Mount Sinai expands cutting-edge molecular testing
Today, Mount Sinai Hospital, announced that it has signed a three-year strategic alliance agreement with world-renowned diagnostic company Roche Diagnostics, to establish a Molecular Center of Excellence (MCOE).

Scientists link another gene to degenerative blindness
A University of Wisconsin-Madison team has taken a small but crucial step forward in the ongoing fight against retinal degeneration.

Global warming - the blame is not with the plants
International scientific team reacts to misinterpretation of their research results and provides the correct perspective.

City of Hope becomes 5AM Solution's first open source client
5AM Solutions, a leading provider of custom software solutions for the life sciences, signed a services agreement today with the City of Hope (COH) to support the adoption of the Microarray Enterprise Manager (MEM) as the enterprise solution for COH's Microarray Core Facility.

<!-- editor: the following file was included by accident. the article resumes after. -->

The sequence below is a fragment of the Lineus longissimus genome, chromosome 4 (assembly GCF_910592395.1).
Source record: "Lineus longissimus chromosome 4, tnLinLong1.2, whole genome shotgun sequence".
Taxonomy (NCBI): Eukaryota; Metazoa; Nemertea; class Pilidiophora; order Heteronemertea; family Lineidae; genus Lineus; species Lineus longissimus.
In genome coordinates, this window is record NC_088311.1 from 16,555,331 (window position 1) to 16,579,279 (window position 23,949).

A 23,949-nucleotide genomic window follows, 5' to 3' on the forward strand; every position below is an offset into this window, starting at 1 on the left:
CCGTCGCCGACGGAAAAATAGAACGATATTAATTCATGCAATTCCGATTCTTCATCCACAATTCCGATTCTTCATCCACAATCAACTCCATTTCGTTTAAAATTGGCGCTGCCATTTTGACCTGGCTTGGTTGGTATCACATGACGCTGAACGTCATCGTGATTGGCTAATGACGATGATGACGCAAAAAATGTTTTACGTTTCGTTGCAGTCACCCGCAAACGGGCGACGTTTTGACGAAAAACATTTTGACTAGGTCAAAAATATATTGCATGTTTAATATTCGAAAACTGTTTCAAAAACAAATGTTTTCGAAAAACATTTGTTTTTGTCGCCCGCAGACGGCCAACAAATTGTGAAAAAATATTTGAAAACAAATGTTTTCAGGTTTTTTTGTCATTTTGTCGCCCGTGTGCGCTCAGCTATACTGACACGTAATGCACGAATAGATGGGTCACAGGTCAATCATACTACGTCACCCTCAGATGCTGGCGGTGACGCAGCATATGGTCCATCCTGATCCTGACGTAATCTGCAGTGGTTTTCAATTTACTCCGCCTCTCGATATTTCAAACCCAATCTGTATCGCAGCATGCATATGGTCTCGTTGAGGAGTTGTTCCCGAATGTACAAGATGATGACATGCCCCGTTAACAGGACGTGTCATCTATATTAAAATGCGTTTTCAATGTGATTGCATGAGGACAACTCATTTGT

Carl and Ruth Shapiro family donates $25 million for new science center at Brandeis University
Longtime Brandeis benefactors Carl J. and Ruth Shapiro have donated $25 million for a new 175,000-square-foot science center designed to enhance the University's leadership in the life sciences and emerging areas of interdisciplinary research well into the 21st century, officials announced today.

Newest M.D. Anderson SPORE to fund breast cancer research